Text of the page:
Spain began its electronic health record (EHR) initiative in the region of Andalusia, implementing EHRs for 8 million people. This effort has since been expanded to other regions of the country, and the regional health records are now being integrated at the federal level. By 2010, more than 95 percent of primary health-care providers across Spain had used the electronic records.
In 2005, the Spanish government began implementing electronic prescriptions as well, and by 2010 more than 250 million prescriptions were being submitted electronically to pharmacies, placing Spain among the top nations in the world for utilization of these technologies. In the regions where these e-prescriptions are employed, visits to primary care physicians have decreased by about 15 percent. "Years ago, a chronic patient had to go to the pharmacy every week, and had to go to the primary care doctor just to get that weekly prescription," says Pablo Rivero, director of international e-health development for the Spanish Association of the Information and Communications Technology Industry (AMETIC in Spanish). "Now, the patient can simply go directly to the pharmacy." This change has saved significant cost as well as time.
Managing health-care expenses is a key goal of the Madrid-based consulting company everis; everis is one of the top two companies in Spain in experience with EHR and personal health records, and its solutions cover more than 20 million users. The company's engineers are now working to improve chronic disease management. "Chronic patients consume about 50 percent of the global health budget," says everis business director Santiago Martín.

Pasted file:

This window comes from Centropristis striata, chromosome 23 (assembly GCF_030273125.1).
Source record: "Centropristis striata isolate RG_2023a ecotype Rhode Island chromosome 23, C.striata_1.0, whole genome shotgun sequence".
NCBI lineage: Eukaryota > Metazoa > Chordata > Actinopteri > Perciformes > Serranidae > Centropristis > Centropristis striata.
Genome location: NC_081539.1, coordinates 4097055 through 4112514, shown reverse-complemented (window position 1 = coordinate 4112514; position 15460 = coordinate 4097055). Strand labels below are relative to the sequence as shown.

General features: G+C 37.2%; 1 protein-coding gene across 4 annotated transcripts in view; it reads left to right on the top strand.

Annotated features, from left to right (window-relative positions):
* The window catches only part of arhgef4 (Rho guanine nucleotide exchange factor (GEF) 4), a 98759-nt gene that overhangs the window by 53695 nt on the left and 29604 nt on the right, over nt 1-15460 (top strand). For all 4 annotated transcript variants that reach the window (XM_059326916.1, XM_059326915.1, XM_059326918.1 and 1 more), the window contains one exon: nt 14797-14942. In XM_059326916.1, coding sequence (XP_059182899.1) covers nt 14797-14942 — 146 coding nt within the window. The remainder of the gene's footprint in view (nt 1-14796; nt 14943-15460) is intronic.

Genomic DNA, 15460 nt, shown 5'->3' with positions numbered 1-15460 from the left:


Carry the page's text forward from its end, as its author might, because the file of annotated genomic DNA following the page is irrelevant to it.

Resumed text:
But the management of different diseases demands different plans, so Everis has developed solutions for a number of tasks. First, its software segments a population by sufferers from each disease to be managed, such as diabetes, cardiovascular disease, and lung diseases. Then, for a given disease, the software classifies the population further, depending on the level of care required, and defines the care needed and the technology solutions that can help meet those needs. For instance, one diabetes patient may require only an interface that allows her to upload her weight daily; this can be integrated with a tablet or mobile phone. A more seriously ill patient may require additional technologies, such as advanced sensors for evaluating health outcomes. Martín explains that this segmentation avoids the expense of automatically installing a wide range of health-care technologies in every patient's house.